The competitions watchdog has approved the sale of quarries in Fife and Perth to satisfy its concerns about a multi-million pound deal.
Almost a year ago building materials firm Breedon announced it had agreed a £178 million deal to buy around 100 Cemex sites, including aggregates quarries, ready-mixed concrete facilities, asphalt plants and a cement terminal, across the UK.
Price alignment concerns
In August the Competition and Markets Authority (CMA) said the transaction could lessen competition and lead to higher prices and lower quality building materials.
It found the merger could make it easier for cement suppliers in the East of Scotland to “align their behaviour, without necessarily entering into any express agreement or direct communication”, in a way that limits the rivalry between them.
Breedon, which has its headquarters at Ethiebeaton in Angus, responded last month with a proposal to sell 14 sites to rival Tillicoultry Quarries Limited for £12.2m to satisfy the competition concerns.
Tayside and Fife assets to be sold
This deal includes sand and gravel quarries in Collessie in Fife and Loanleven near Perth, and a cement terminal based at the Port of Dundee.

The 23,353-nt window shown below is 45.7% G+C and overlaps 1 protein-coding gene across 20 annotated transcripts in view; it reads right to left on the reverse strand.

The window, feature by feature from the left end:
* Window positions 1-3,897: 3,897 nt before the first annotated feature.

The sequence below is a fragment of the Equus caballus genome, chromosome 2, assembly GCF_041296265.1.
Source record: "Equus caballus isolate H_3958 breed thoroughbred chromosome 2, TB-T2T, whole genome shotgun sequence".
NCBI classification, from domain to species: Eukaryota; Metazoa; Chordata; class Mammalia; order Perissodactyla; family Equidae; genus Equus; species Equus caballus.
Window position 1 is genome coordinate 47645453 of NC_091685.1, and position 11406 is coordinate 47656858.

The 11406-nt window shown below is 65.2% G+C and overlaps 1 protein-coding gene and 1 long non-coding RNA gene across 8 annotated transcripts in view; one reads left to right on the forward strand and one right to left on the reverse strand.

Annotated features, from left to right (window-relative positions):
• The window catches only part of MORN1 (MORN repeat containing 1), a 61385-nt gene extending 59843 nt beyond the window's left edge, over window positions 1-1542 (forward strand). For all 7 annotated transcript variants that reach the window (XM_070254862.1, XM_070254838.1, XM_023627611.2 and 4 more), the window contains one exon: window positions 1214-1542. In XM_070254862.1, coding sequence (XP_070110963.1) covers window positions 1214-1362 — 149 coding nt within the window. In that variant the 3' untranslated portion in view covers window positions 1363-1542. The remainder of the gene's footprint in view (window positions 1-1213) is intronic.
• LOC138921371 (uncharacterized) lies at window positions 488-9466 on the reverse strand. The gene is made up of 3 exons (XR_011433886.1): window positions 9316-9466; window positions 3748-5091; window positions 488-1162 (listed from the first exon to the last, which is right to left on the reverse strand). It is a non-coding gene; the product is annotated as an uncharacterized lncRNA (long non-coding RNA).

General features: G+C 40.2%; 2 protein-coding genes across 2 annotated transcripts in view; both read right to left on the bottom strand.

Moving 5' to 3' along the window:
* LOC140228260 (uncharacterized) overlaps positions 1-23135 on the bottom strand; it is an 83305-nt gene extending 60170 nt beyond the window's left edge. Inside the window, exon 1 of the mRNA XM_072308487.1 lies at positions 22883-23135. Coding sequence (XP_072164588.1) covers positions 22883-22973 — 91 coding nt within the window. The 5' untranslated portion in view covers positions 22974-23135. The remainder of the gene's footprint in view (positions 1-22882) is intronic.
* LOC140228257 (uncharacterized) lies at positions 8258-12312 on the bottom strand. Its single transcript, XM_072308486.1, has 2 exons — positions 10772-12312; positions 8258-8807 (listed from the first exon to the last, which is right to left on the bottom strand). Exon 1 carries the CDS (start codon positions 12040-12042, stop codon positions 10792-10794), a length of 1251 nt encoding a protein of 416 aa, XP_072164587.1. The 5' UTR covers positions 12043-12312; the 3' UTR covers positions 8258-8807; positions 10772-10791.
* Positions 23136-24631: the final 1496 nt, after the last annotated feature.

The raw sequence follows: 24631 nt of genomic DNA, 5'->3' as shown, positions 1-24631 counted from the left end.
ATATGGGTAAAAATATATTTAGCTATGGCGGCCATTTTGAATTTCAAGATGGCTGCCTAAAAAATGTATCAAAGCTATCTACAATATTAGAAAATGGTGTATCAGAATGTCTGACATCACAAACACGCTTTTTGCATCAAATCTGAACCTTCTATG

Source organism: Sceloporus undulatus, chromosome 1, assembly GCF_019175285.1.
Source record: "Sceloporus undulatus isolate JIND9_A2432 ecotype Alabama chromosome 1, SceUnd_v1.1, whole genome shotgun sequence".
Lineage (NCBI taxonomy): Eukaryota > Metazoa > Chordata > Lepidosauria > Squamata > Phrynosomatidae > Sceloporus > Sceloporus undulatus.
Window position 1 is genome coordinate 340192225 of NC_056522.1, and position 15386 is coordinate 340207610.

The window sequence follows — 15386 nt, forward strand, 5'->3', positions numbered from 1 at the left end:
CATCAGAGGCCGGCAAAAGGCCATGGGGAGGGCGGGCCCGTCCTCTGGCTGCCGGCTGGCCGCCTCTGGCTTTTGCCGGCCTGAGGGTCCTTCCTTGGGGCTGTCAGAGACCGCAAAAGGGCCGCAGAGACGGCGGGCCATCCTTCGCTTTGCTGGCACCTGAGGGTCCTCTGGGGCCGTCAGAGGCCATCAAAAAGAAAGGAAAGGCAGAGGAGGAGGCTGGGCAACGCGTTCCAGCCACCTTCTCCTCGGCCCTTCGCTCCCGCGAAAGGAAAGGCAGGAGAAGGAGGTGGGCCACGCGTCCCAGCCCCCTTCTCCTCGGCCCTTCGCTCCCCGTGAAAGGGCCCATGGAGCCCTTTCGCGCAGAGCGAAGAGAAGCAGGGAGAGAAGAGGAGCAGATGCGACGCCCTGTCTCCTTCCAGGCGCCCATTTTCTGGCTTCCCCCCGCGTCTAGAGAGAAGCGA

In a stock market announcement, Breedon said the CMA had accepted the proposal and the Cemex merger will now not be referred for an in-depth phase 2 CMA investigation.
The firm said: “We now expect the disposal of certain assets to Tillicoultry Quarries Limited to complete shortly.”
Who are Breedon Group?
Breedon Group plc employs more than 3,500 people and has around 1 billion tonnes of mineral reserves and resources.
It operates two cement plants and an extensive network of quarries, asphalt plants and ready-mixed concrete plants, together with slate production, concrete and clay products manufacturing, contract surfacing and highway maintenance operations.
The group’s strategy is to continue growing through organic improvement and the acquisition of businesses in the heavyside construction materials market.